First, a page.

Nobody can say exactly when the trend first started, but in 2014 we saw the first major outbreaks of bogus data distributed by private companies just so it would go viral online. Among the many exciting thing we’ve learned this year are:
To be blunt, all of these stories were unredeemably awful, riddled with errors and faulty assumptions. But accuracy wasn’t the point. All of these examples of “data journalism” were generated by companies looking for coverage from online news organizations. The goal is a viral feedback loop, where the story is reaggregated by others, the site surges in its organic search rankings, and the study is tweeted for days even by haters like myself. For these purposes, they were perfectly designed to exploit the nature of modern news distribution online.
The old adage of “fast, cheap, good — pick two” often used about software development also applies to news, where good is not just a function of your current work but your established reputation. So many news organizations on the web start at a disadvantage, with their only option to put as many fast and cheap stories out there to hit their monthly traffic targets. And everybody knows that posts that feature several key charts or 40 maps that explain something tend to do pretty well in traffic.
But it takes time to gather the data yourself — so it’s much better if someone provides it to you. Which is how we got here. It’s not unusual for news organizations to source data from private companies much like they would from government agencies or scientific agencies. For instance, The New York Times sources data from a company that tracks executive compensation to report on trends in CEO pay every year.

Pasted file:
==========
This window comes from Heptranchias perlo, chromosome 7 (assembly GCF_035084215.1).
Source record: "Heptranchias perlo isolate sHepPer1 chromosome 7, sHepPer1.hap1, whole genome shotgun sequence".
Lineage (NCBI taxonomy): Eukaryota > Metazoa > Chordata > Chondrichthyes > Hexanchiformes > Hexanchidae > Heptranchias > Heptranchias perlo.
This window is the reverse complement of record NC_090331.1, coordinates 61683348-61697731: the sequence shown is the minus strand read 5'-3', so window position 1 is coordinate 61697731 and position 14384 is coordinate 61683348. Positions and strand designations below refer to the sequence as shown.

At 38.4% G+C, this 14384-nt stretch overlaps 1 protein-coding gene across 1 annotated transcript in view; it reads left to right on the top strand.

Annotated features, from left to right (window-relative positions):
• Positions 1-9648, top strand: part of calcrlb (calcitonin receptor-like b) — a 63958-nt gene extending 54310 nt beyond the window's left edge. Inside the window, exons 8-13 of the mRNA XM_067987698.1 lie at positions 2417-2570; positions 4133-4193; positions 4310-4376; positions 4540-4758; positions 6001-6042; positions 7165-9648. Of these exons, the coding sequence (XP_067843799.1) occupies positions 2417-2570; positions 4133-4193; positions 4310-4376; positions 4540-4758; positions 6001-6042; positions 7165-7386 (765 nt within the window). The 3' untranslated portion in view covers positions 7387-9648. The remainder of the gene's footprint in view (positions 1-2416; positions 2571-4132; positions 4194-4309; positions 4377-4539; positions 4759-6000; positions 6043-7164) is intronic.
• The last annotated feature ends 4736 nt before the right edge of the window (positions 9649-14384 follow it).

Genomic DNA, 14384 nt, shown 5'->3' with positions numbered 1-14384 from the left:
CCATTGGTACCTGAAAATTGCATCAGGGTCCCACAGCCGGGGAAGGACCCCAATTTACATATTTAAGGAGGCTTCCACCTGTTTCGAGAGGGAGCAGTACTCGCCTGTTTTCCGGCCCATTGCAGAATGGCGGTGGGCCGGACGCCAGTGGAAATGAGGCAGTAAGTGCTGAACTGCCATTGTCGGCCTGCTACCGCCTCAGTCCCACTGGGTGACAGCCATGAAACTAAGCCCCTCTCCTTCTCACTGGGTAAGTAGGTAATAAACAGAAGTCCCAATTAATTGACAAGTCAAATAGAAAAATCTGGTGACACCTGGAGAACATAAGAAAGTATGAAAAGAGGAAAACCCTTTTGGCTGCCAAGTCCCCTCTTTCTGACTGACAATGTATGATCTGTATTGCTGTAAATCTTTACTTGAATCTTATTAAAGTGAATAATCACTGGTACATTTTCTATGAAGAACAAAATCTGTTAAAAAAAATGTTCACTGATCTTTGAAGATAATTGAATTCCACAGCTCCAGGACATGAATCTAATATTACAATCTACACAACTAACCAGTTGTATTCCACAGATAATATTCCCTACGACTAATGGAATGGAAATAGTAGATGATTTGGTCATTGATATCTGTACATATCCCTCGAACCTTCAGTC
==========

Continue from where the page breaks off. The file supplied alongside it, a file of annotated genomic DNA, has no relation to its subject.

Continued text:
But the PR-driven data stories I listed above come from an opposite direction to traditional data journalism. This is not data that is collected and analyzed in response to specific questions and whose quality is checked before publication, but prebuilt charts pushed to news organizations like press releases and targeted against specific topics like sex, anxiety, and shame that are more likely to elicit clicks. If you’re a company looking for press, why not use those fancy data scientists you hired to also generate some free publicity outside the company? And if you’re a reporter at a news startup who needs to constantly fill the news hole with new material, why wouldn’t you run one of these? Everybody’s happy, even if the data isn’t right.
And in 2015, it will only get worse — because I’d bet the big PR firms have noticed the success of some of these smaller efforts and will try their hands at this new form of marketing. Don’t be surprised when Kraft creates a map of which states consume the most macaroni and cheese, or Starbucks releases charts showing how pumpkin spice-related products lift the American economy each fall. The wave of bullshit data is rising, and now it’s our turn to figure out how not to get swept away. Maybe Snopes sells life rafts?
Jacob Harris is a senior software architect at The New York Times.